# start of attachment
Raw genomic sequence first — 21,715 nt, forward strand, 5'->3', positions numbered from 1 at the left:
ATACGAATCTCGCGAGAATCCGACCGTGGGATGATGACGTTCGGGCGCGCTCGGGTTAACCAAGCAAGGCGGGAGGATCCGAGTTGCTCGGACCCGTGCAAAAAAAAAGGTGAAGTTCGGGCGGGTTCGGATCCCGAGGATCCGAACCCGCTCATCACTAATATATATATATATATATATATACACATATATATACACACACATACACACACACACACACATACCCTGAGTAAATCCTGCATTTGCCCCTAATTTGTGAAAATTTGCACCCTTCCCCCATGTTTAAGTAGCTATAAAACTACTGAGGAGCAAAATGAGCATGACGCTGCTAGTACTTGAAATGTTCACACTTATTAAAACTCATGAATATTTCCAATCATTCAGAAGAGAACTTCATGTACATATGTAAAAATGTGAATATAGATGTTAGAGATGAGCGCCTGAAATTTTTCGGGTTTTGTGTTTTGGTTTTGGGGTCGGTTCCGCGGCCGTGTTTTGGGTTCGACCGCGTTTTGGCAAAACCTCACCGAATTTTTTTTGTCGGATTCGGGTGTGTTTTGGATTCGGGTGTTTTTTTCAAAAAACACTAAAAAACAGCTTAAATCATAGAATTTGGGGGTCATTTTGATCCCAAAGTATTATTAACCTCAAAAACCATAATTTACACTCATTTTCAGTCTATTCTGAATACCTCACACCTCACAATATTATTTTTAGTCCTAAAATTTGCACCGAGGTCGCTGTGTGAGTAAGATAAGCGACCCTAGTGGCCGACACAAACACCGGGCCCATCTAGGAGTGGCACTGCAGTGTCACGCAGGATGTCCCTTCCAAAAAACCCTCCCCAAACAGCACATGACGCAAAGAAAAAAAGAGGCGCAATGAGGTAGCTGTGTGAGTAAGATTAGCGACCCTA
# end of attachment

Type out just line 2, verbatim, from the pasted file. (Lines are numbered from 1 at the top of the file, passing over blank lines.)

ATACGAATCTCGCGAGAATCCGACCGTGGGATGATGACGTTCGGGCGCGCTCGGGTTAACCAAGCAAGGCGGGAGGATCCGAGTTGCTCGGACCCGTGCAAAAAAAAAGGTGAAGTTCGGGCGGGTTCGGATCCCGAGGATCCGAACCCGCTCATCACTAATATATATATATATATATATATACACATATATATACACACACATACACACACACACACACATACCCTGAGTAAATCCTGCATTTGCCCCTAATTTGTGAAAATTTGCACCCTTCCCCCATGTTTAAGTAGCTATAAAACTACTGAGGAGCAAAATGAGCATGACGCTGCTAGTACTTGAAATGTTCACACTTATTAAAACTCATGAATATTTCCAATCATTCAGAAGAGAACTTCATGTACATATGTAAAAATGTGAATATAGATGTTAGAGATGAGCGCCTGAAATTTTTCGGGTTTTGTGTTTTGGTTTTGGGGTCGGTTCCGCGGCCGTGTTTTGGGTTCGACCGCGTTTTGGCAAAACCTCACCGAATTTTTTTTGTCGGATTCGGGTGTGTTTTGGATTCGGGTGTTTTTTTCAAAAAACACTAAAAAACAGCTTAAATCATAGAATTTGGGGGTCATTTTGATCCCAAAGTATTATTAACCTCAAAAACCATAATTTACACTCATTTTCAGTCTATTCTGAATACCTCACACCTCACAATATTATTTTTAGTCCTAAAATTTGCACCGAGGTCGCTGTGTGAGTAAGATAAGCGACCCTAGTGGCCGACACAAACACCGGGCCCATCTAGGAGTGGCACTGCAGTGTCACGCAGGATGTCCCTTCCAAAAAACCCTCCCCAAACAGCACATGACGCAAAGAAAAAAAGAGGCGCAATGAGGTAGCTGTGTGAGTAAGATTAGCGACCCTA